Does Medicaid Cover Sleep Studies?

In this article...
  • If you might have a sleep disorder, your doctor could order a clinical sleep study to learn more. Find out whether Medicaid will cover any costs for a sleep study.

If your doctor believes you're exhibiting signs of sleep disorders, he may refer you to a polysomnography — more widely known as a clinical sleep study. These studies require overnight evaluation to diagnose the severity of your symptoms and how they're affecting your sleep continuity, cardiac functions and other factors. This may be in the form of a sleep lab study or a home test. Find out more about whether Medicaid covers sleep studies below.

Does Medicaid Cover Sleep Studies?

Some state Medicaid programs do cover clinical sleep studies, including home tests. However, sleep studies conducted in the home of an enrollee are typically only covered under certain circumstances. For a test to be covered, it may need to be performed under the direct supervision of one of the following:

  • A hospital-based sleep lab.
  • A sleep clinic that is a direct extension of a physician’s office.
  • An IDTF (independent diagnostic testing facility).
  • An entity accredited by the American Academy of Sleep Medicine (AASM) as an Out of Center Sleep Testing entity.

What Is Out of Center Sleep Testing?

Out of Center Sleep Testing (OCST) refers to options including Home Sleep Tests (HST), Portable Monitoring (PM), and Out Of the Facility (OOF) testing.

For a provider to be accredited as a legitimate OCST entity by the AASM, and subsequently potentially covered by Medicaid, the provider must be able to verify the attendant physician’s training, knowledge, and experience. As sleep study enrollees must undergo very thorough examinations, the AASM considers the skill and accuracy of the physician’s diagnostic capabilities absolutely vital. Any physician issuing medical direction during these studies must possess a valid practitioner’s license in the corresponding state. It's also expected that the physician routinely updates and educates the sleep study participant after evaluation, diagnosis and development of a proper treatment plan.

In addition, at least one properly educated and experienced technician must also be present throughout the duration of the study, and the space and equipment used must be in accordance with the AASM’s documentation requirements.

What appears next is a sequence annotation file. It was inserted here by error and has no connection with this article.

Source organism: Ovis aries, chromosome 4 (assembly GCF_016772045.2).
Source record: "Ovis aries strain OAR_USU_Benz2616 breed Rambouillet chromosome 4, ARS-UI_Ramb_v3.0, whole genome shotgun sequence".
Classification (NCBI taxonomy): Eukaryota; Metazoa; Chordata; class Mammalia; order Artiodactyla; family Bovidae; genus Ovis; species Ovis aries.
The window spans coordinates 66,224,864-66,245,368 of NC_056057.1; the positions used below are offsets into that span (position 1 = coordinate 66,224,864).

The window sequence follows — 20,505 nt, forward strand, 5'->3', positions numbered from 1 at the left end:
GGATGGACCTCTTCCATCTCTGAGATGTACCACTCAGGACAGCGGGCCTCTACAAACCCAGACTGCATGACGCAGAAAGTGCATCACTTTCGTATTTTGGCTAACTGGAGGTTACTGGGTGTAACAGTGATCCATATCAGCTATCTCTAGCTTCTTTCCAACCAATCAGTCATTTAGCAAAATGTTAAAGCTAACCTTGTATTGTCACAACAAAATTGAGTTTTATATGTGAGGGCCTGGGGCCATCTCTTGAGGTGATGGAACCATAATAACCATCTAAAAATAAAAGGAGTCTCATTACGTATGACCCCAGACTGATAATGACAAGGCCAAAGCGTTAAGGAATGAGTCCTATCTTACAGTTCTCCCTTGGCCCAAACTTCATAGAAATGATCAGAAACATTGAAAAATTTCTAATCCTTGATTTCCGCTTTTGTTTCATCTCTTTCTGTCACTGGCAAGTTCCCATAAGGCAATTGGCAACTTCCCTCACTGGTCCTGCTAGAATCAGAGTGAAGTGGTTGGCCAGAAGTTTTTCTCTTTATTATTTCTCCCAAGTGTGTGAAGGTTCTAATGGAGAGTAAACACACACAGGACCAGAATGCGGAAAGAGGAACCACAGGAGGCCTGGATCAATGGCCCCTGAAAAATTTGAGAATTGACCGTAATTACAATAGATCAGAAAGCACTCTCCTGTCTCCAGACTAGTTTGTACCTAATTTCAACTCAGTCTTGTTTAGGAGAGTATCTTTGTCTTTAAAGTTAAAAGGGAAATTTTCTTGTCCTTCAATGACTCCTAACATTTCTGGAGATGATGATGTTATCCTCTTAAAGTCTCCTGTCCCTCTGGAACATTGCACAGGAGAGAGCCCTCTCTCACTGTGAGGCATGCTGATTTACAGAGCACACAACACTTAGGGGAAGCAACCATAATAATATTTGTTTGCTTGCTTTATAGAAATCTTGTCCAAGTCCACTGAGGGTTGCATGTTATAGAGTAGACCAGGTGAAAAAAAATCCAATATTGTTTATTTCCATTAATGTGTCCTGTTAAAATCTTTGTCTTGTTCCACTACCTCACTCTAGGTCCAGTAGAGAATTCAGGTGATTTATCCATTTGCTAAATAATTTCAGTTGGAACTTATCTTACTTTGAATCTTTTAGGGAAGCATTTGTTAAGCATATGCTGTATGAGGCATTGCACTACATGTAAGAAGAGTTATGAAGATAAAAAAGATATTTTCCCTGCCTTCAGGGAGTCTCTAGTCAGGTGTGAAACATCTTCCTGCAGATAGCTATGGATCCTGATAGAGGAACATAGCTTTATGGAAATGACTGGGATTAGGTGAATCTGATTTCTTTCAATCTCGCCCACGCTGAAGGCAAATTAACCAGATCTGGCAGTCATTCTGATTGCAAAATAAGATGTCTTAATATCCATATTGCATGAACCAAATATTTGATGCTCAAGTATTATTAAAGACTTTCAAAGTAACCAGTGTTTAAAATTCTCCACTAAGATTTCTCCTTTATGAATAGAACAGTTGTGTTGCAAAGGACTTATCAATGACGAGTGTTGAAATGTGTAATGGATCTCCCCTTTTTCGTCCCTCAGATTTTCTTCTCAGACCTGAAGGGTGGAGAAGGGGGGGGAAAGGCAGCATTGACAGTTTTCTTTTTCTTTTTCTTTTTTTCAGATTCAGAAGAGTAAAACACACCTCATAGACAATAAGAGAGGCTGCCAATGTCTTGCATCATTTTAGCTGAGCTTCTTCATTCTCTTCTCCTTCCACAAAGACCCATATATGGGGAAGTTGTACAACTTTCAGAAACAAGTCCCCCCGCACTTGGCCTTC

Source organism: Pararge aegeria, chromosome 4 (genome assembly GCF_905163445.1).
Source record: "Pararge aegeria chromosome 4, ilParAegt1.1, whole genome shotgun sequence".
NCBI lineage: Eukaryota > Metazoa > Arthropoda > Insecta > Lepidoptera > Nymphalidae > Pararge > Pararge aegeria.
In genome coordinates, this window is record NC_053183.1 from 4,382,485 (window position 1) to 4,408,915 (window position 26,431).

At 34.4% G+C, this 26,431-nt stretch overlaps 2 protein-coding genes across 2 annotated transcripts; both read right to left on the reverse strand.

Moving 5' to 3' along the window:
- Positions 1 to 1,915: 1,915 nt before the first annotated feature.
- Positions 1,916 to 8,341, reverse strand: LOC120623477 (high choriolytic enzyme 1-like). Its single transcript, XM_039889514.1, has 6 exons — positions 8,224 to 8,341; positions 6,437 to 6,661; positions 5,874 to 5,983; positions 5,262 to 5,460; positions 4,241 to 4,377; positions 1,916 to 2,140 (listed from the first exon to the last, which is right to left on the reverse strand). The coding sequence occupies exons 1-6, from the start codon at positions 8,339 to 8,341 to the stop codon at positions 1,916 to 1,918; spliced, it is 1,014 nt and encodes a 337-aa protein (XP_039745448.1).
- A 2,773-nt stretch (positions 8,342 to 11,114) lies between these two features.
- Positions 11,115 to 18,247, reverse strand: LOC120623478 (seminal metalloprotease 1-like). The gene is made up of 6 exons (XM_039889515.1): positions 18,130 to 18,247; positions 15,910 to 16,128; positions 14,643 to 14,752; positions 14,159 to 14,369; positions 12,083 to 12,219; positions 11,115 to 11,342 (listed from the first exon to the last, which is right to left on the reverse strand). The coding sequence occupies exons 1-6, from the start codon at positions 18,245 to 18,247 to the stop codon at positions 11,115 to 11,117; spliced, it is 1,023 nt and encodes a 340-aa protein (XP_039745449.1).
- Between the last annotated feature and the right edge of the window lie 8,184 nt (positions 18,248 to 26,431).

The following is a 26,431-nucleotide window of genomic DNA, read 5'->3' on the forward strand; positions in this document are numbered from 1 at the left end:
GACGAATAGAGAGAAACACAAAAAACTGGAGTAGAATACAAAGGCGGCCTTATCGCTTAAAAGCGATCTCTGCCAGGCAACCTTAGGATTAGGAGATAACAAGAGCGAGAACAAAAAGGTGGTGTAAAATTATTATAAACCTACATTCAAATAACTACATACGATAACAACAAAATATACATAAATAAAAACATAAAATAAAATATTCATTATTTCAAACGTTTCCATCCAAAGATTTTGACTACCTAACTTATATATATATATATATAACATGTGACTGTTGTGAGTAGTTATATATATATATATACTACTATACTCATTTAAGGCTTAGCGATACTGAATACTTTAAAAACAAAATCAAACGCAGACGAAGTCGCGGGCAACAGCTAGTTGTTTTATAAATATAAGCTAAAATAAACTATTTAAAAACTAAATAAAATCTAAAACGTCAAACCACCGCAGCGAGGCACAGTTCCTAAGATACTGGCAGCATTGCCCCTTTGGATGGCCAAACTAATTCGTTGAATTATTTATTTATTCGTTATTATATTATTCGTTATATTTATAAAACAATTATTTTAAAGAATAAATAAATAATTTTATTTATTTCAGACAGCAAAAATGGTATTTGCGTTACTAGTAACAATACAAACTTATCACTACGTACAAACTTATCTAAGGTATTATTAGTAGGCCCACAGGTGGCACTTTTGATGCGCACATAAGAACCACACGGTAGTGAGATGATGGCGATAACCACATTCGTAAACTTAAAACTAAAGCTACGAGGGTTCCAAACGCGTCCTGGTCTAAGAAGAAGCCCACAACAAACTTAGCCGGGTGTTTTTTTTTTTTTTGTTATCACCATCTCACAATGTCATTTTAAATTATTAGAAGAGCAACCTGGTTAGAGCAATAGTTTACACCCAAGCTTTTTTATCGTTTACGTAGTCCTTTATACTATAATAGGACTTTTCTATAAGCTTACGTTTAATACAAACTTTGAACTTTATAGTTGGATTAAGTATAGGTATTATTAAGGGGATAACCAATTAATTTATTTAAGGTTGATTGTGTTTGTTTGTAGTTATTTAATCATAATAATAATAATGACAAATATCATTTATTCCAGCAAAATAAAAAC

Any facility-based or OCST sleep study not affiliated with a hospital in which the beneficiary’s personal health is compromised by virtue of immobility, safety or severe illness will not likely be covered by Medicaid. Coverage may also be denied in the case of a beneficiary with comorbid conditions or symptoms that may directly affect the accuracy of a diagnosis or when treatment is considered too urgent for a standard sleep study to be safely performed.

How Can Sleep Apnea Be Treated?

There are many ways sleep apnea can be treated. The most common and widely used treatment for moderate to severe sleep apnea is the use of positive airway pressure machines with breathing masks. The mask is worn over the beneficiary’s nose during sleep (or sometimes both nose and mouth) while the machine pumps pressurized air into their airways. This form of therapy is often referred to as continuous positive airway pressure (CPAP). Alternative forms of treatment for sleep apnea include:

  • Wearing an oral/dental appliance 
  • Palate surgical procedures such as uvulopalatopharyngoplasty (UPPP), expansion sphincter pharyngoplasty or lateral pharyngoplasty
  • Undergoing a weight management program
  • Positional therapy

Does Medicaid Cover CPAP?

Many sleep study diagnoses are treated using therapies such as CPAP, particularly for beneficiaries experiencing severe and unambiguous obstructive sleep apnea. The use of CPAP is covered under Medicaid when prescribed by the attending licensed technician.

However, if the beneficiary has been utilizing CPAP therapy under a different insurance plan and is looking to switch to Medicaid, the issue requiring CPAP may be considered a preexisting condition. In this case, the beneficiary must first be found in accordance with all applicable policy guidelines. This typically includes an initial doctor’s visit, even in the event that you are currently using CPAP therapy or have in the past. 

To find out more about how much your sleep study may cost you, talk to your doctor or health care provider.

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